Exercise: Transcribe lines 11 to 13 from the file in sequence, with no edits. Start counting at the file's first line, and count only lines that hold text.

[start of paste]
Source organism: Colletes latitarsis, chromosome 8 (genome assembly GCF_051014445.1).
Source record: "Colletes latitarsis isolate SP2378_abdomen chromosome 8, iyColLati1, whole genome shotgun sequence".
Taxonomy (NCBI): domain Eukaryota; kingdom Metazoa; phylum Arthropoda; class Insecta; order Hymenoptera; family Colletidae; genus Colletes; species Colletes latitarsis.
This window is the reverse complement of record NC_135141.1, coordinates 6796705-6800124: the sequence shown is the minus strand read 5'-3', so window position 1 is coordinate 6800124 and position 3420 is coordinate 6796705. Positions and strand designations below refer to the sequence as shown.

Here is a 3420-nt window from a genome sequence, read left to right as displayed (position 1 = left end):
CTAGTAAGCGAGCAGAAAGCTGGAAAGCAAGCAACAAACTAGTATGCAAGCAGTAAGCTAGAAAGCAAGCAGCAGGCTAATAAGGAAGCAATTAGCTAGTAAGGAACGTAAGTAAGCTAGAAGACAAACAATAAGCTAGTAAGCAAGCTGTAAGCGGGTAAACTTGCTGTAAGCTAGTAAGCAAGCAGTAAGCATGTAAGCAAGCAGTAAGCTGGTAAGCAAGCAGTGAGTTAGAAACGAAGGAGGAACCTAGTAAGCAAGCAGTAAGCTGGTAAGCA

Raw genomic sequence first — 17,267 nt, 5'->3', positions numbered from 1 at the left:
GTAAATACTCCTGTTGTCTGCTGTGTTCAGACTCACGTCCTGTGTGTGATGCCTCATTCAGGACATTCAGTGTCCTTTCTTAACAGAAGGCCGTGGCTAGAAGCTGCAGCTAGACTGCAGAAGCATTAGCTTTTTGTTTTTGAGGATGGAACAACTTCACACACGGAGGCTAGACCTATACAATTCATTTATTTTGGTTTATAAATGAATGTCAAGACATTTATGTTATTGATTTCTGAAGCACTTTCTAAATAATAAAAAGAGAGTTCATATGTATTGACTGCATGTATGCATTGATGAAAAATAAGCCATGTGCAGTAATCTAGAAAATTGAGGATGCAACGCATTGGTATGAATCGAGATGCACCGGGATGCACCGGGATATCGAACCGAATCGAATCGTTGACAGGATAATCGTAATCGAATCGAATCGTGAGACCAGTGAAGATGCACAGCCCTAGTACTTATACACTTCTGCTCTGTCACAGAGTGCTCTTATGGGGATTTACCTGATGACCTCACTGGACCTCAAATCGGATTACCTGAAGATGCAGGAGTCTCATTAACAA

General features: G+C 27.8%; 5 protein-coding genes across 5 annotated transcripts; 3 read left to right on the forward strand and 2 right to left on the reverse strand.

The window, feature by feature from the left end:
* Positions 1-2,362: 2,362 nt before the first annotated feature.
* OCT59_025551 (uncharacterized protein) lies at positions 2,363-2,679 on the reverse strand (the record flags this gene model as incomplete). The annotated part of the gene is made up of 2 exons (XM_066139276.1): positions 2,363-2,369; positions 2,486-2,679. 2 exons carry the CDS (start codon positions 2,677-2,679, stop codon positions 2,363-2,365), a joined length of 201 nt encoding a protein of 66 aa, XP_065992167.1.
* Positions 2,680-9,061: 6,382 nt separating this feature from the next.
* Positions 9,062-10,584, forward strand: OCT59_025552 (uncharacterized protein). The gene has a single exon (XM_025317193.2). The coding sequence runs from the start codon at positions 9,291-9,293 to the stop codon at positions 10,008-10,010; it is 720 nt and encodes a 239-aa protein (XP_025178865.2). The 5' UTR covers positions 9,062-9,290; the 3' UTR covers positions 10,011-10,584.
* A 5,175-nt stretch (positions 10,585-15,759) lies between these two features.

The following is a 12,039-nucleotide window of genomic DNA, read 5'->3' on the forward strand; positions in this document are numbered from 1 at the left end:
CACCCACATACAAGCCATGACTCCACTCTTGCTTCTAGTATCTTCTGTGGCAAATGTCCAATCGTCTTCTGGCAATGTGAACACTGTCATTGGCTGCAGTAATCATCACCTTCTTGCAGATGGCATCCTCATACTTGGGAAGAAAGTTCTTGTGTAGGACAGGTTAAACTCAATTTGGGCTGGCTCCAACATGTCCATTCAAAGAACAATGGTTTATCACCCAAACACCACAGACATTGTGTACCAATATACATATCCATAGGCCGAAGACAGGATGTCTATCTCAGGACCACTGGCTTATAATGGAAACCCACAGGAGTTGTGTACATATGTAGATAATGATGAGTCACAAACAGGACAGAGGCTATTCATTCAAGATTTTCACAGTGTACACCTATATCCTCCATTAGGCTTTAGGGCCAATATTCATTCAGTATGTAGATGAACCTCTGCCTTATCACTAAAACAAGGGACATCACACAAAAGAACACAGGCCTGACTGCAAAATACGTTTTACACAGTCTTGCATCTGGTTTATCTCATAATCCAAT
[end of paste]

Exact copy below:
* Positions 1-2,362: 2,362 nt before the first annotated feature.
* OCT59_025551 (uncharacterized protein) lies at positions 2,363-2,679 on the reverse strand (the record flags this gene model as incomplete). The annotated part of the gene is made up of 2 exons (XM_066139276.1): positions 2,363-2,369; positions 2,486-2,679. 2 exons carry the CDS (start codon positions 2,677-2,679, stop codon positions 2,363-2,365), a joined length of 201 nt encoding a protein of 66 aa, XP_065992167.1.
* Positions 2,680-9,061: 6,382 nt separating this feature from the next.